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MINNESOTA NEWS ROUNDUP: Man with service dog suing a Minneapolis McDonald's

MINNEAPOLIS -- A Minneapolis McDonald's restaurant is being sued by a man who claims the restaurant twice refused to serve him because he had a service dog.  Robert Mingo was eventually served both times, but a manager ordered him not to eat in the dining room in the second instance according to the lawsuit.  Mingo accuses that manager of saying quote, "I am the law" when the wheelchair-bound man told him the red-vested dog was allowed under the Americans With Disabilities Act.


The former second in command at the Archdiocese of St. Paul and Minneapolis, who was also in charge of the church's child sex abuse prevention efforts, admitted that priests who sexually abused children were allowed to remain in the priesthood but often moved to jobs that included less contact with children.  In a six hour deposition that took place earlier this month, Reverend Kevin McDonough explained that between 1988 until 2002 men who committed crimes against young people were employed in administrative capacities in the archdiocese, and sometimes were allowed to practice as priests in convents and other such positions, but they were barred from practicing in 2002.  McDonough said he regrets "especially in the earliest years, that I was working -- that we were still working -- with an outdated and now clearly dangerous assumption about rehabilitation for such men.  I regret that deeply."  McDonough also admitted that priests removed from active ministry because of child sex abuse were typically given transitional assistance - or support checks from the archdiocese that may have been higher than their traditional pay.  The former Vicar General acknowledged that handwritten notes he'd taken about alleged abusive priests and their apparent victims were often destroyed after he compiled memos.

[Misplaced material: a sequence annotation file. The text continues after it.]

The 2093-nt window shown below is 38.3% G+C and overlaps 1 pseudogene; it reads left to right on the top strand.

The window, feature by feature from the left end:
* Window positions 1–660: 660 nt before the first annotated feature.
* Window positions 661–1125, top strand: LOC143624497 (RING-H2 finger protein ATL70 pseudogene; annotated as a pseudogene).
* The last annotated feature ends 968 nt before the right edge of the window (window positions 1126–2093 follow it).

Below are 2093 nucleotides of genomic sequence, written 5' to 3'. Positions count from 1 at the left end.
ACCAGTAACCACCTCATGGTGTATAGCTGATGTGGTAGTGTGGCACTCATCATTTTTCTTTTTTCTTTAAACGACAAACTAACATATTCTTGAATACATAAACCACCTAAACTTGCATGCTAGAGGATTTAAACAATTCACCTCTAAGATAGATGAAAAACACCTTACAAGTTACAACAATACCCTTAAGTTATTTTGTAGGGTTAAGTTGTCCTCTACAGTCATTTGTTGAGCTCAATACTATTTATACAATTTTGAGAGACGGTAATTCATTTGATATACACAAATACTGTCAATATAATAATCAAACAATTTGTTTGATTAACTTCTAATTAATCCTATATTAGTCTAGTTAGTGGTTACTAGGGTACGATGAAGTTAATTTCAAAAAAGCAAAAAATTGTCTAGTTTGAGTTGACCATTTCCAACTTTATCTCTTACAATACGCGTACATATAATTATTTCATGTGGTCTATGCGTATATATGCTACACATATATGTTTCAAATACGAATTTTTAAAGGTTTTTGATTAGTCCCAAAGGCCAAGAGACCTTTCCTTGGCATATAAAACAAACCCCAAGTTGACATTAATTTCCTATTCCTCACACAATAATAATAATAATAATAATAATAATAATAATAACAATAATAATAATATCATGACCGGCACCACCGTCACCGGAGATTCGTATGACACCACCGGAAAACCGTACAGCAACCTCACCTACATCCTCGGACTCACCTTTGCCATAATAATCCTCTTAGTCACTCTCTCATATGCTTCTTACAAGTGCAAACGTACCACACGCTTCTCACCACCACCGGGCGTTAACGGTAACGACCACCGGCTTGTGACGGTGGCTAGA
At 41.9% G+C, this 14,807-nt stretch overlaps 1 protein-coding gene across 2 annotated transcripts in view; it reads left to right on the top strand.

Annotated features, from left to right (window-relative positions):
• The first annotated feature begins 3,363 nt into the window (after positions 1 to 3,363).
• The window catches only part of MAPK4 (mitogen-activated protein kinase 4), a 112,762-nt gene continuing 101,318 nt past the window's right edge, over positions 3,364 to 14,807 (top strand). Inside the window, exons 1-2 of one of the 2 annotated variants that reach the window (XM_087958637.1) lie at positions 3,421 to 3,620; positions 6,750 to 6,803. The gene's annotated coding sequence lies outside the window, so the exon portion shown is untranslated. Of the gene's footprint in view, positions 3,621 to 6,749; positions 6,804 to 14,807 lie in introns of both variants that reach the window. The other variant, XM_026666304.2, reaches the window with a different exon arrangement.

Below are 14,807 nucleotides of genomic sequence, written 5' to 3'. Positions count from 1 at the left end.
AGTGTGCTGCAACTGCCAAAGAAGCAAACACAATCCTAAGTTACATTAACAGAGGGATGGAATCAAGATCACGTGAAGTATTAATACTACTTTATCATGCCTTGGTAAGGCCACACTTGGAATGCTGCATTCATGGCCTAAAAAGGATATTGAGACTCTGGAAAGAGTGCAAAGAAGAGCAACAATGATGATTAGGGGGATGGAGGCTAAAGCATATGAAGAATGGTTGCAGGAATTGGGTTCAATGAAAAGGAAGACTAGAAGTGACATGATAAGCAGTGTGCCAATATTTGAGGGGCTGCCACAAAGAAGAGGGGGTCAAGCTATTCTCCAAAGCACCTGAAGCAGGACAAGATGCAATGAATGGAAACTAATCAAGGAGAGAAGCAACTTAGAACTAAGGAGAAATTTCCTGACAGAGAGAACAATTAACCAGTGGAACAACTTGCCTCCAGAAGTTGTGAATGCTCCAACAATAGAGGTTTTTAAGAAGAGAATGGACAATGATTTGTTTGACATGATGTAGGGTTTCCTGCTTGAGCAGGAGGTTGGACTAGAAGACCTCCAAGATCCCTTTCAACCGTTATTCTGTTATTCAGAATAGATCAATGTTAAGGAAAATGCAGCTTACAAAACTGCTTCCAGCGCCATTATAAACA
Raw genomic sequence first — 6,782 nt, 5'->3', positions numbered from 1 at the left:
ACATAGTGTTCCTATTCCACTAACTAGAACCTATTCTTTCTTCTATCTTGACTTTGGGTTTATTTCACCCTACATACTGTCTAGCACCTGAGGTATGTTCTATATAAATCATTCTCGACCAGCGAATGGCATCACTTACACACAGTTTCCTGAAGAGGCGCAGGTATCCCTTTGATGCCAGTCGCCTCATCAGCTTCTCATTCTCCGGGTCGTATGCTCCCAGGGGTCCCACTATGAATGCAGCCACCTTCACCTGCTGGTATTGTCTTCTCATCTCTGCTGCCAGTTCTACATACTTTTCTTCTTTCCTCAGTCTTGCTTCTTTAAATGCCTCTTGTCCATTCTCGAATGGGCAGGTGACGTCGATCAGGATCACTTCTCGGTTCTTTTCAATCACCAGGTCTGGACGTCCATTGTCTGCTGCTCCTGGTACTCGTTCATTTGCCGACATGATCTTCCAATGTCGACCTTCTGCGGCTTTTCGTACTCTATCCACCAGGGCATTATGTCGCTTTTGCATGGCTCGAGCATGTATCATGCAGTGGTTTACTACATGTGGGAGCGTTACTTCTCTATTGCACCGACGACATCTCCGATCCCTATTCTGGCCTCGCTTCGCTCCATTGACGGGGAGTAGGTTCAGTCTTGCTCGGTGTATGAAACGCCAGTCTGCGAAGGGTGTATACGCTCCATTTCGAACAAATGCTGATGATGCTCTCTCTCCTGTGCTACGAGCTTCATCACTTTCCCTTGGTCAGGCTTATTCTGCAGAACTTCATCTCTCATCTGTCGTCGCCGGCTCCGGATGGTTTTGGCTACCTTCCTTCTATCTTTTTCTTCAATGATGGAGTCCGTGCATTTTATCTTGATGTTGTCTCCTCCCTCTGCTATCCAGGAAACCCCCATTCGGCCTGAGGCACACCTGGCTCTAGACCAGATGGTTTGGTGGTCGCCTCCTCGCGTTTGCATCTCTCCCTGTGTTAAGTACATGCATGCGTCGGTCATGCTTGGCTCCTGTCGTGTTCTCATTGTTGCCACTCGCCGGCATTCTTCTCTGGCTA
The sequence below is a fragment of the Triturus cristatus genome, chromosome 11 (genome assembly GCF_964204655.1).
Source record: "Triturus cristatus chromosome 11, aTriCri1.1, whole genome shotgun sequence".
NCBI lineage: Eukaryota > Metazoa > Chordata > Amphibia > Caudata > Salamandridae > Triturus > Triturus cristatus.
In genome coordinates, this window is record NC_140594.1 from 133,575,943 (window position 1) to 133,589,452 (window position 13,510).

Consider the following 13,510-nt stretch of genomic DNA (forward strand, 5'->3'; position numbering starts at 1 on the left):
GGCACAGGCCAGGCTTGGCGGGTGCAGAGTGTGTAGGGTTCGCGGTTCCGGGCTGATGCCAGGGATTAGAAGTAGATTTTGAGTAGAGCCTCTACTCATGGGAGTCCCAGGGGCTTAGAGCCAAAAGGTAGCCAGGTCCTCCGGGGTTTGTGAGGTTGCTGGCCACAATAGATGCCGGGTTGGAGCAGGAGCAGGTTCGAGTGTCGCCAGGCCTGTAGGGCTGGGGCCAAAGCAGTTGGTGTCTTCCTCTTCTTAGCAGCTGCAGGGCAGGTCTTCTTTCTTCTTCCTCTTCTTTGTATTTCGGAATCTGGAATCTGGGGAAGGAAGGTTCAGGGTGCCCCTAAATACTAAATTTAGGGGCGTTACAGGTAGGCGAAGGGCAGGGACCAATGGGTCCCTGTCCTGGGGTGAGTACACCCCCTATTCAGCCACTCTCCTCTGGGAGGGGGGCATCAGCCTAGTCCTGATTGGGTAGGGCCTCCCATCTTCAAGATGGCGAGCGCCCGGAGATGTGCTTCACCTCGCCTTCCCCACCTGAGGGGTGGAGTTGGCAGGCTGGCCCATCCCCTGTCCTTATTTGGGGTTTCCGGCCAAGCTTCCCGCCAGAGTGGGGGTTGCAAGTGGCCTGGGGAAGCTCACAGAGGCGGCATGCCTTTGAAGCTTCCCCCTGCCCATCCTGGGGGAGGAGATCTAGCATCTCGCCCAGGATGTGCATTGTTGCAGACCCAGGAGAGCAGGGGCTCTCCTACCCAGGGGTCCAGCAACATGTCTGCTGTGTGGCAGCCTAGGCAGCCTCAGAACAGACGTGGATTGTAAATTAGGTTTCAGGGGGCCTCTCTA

The state Senate has approved a bill that would require investigators to get a special warrant if they want to track a potential criminal by using the GPS location in the suspect's cell phone or other electronic devices.  Senator Branden Peterson and other supporters say the bill responds to rapidly advancing technology, but Republican Senator Bill Ingebrigtsen cast the lone vote against the legislation.  He's  a retired sheriff from Alexandria and says it could hamper criminal investigations statewide.  The bill says law enforcement must show probable cause of a crime. People being tracked must eventually be notified that their information was collected.


Walter Mondale is sticking by his decision to pay a female employee at the Norwegian Consulate in Minnesota 30-thousand dollars less than a male counterpart.  The former Vice President testified yesterday in federal court in St. Paul in a civil trial that the jobs were not comparable.  Mondale testified the pay difference was not based on gender, but added he wrote to the Norwegian ambassador to try to get her pay increased while he worked as the honorary consul general.  Ellen Ewald is suing Norway on the basis of gender discrimination.


Willmar police and fire officials are investigating a fire that burned several vehicles behind Ridgewater College early this morning.  Just after 1 a.m. a passerby noticed a fire behind the college and called Kandiyohi County Dispatch.  Authorities discovered several cars and a bus were on fire in the lot next to the auto body/auto tech area.  Fire crews extinguished the fires and were on the scene for a little less than an hour.